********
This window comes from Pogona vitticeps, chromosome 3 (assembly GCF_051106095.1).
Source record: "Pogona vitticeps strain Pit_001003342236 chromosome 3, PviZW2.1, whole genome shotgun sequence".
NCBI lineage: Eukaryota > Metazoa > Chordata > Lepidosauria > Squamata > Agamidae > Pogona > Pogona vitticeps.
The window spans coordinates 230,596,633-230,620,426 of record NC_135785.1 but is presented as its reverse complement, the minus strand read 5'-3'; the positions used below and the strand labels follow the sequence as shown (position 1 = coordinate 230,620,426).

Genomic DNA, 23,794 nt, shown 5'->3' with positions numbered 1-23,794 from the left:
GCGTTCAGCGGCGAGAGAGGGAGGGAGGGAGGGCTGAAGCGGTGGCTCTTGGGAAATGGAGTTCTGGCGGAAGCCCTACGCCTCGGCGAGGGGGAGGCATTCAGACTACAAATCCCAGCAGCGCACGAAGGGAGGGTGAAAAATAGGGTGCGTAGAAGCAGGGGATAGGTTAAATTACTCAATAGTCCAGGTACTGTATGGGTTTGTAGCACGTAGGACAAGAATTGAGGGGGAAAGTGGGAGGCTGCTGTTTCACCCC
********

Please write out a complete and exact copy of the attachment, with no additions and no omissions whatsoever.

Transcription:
This window comes from Pogona vitticeps, chromosome 3 (assembly GCF_051106095.1).
Source record: "Pogona vitticeps strain Pit_001003342236 chromosome 3, PviZW2.1, whole genome shotgun sequence".
NCBI lineage: Eukaryota > Metazoa > Chordata > Lepidosauria > Squamata > Agamidae > Pogona > Pogona vitticeps.
The window spans coordinates 230,596,633-230,620,426 of record NC_135785.1 but is presented as its reverse complement, the minus strand read 5'-3'; the positions used below and the strand labels follow the sequence as shown (position 1 = coordinate 230,620,426).

Genomic DNA, 23,794 nt, shown 5'->3' with positions numbered 1-23,794 from the left:
GCGTTCAGCGGCGAGAGAGGGAGGGAGGGAGGGCTGAAGCGGTGGCTCTTGGGAAATGGAGTTCTGGCGGAAGCCCTACGCCTCGGCGAGGGGGAGGCATTCAGACTACAAATCCCAGCAGCGCACGAAGGGAGGGTGAAAAATAGGGTGCGTAGAAGCAGGGGATAGGTTAAATTACTCAATAGTCCAGGTACTGTATGGGTTTGTAGCACGTAGGACAAGAATTGAGGGGGAAAGTGGGAGGCTGCTGTTTCACCCC